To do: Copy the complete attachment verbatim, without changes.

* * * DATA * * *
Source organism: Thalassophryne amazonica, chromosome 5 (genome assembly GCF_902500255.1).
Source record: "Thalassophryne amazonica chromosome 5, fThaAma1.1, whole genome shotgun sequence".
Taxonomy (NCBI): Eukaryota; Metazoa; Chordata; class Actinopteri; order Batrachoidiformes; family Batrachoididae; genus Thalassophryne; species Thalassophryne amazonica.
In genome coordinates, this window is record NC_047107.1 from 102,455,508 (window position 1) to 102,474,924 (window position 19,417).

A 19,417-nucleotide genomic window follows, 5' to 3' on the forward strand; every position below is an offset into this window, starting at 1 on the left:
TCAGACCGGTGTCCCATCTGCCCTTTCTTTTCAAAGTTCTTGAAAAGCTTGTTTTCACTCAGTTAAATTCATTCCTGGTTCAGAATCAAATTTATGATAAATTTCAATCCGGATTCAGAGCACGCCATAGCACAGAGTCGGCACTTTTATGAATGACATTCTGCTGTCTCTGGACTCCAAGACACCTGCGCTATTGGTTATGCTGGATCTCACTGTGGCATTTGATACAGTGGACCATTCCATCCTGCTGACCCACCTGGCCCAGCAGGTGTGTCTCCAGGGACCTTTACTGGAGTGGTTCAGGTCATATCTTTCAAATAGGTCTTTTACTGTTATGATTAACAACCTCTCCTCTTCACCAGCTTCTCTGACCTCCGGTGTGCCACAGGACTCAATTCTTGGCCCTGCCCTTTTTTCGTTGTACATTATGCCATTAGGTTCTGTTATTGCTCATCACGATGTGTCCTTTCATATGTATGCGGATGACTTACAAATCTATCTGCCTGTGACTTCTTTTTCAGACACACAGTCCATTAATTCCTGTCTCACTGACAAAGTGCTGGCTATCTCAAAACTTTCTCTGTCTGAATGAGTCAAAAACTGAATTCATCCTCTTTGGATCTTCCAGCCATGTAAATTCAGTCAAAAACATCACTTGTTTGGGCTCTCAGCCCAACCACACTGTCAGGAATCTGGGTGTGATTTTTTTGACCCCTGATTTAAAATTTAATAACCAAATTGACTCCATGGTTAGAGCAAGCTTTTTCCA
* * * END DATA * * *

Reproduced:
Source organism: Thalassophryne amazonica, chromosome 5 (genome assembly GCF_902500255.1).
Source record: "Thalassophryne amazonica chromosome 5, fThaAma1.1, whole genome shotgun sequence".
Taxonomy (NCBI): Eukaryota; Metazoa; Chordata; class Actinopteri; order Batrachoidiformes; family Batrachoididae; genus Thalassophryne; species Thalassophryne amazonica.
In genome coordinates, this window is record NC_047107.1 from 102,455,508 (window position 1) to 102,474,924 (window position 19,417).

A 19,417-nucleotide genomic window follows, 5' to 3' on the forward strand; every position below is an offset into this window, starting at 1 on the left:
TCAGACCGGTGTCCCATCTGCCCTTTCTTTTCAAAGTTCTTGAAAAGCTTGTTTTCACTCAGTTAAATTCATTCCTGGTTCAGAATCAAATTTATGATAAATTTCAATCCGGATTCAGAGCACGCCATAGCACAGAGTCGGCACTTTTATGAATGACATTCTGCTGTCTCTGGACTCCAAGACACCTGCGCTATTGGTTATGCTGGATCTCACTGTGGCATTTGATACAGTGGACCATTCCATCCTGCTGACCCACCTGGCCCAGCAGGTGTGTCTCCAGGGACCTTTACTGGAGTGGTTCAGGTCATATCTTTCAAATAGGTCTTTTACTGTTATGATTAACAACCTCTCCTCTTCACCAGCTTCTCTGACCTCCGGTGTGCCACAGGACTCAATTCTTGGCCCTGCCCTTTTTTCGTTGTACATTATGCCATTAGGTTCTGTTATTGCTCATCACGATGTGTCCTTTCATATGTATGCGGATGACTTACAAATCTATCTGCCTGTGACTTCTTTTTCAGACACACAGTCCATTAATTCCTGTCTCACTGACAAAGTGCTGGCTATCTCAAAACTTTCTCTGTCTGAATGAGTCAAAAACTGAATTCATCCTCTTTGGATCTTCCAGCCATGTAAATTCAGTCAAAAACATCACTTGTTTGGGCTCTCAGCCCAACCACACTGTCAGGAATCTGGGTGTGATTTTTTTGACCCCTGATTTAAAATTTAATAACCAAATTGACTCCATGGTTAGAGCAAGCTTTTTCCA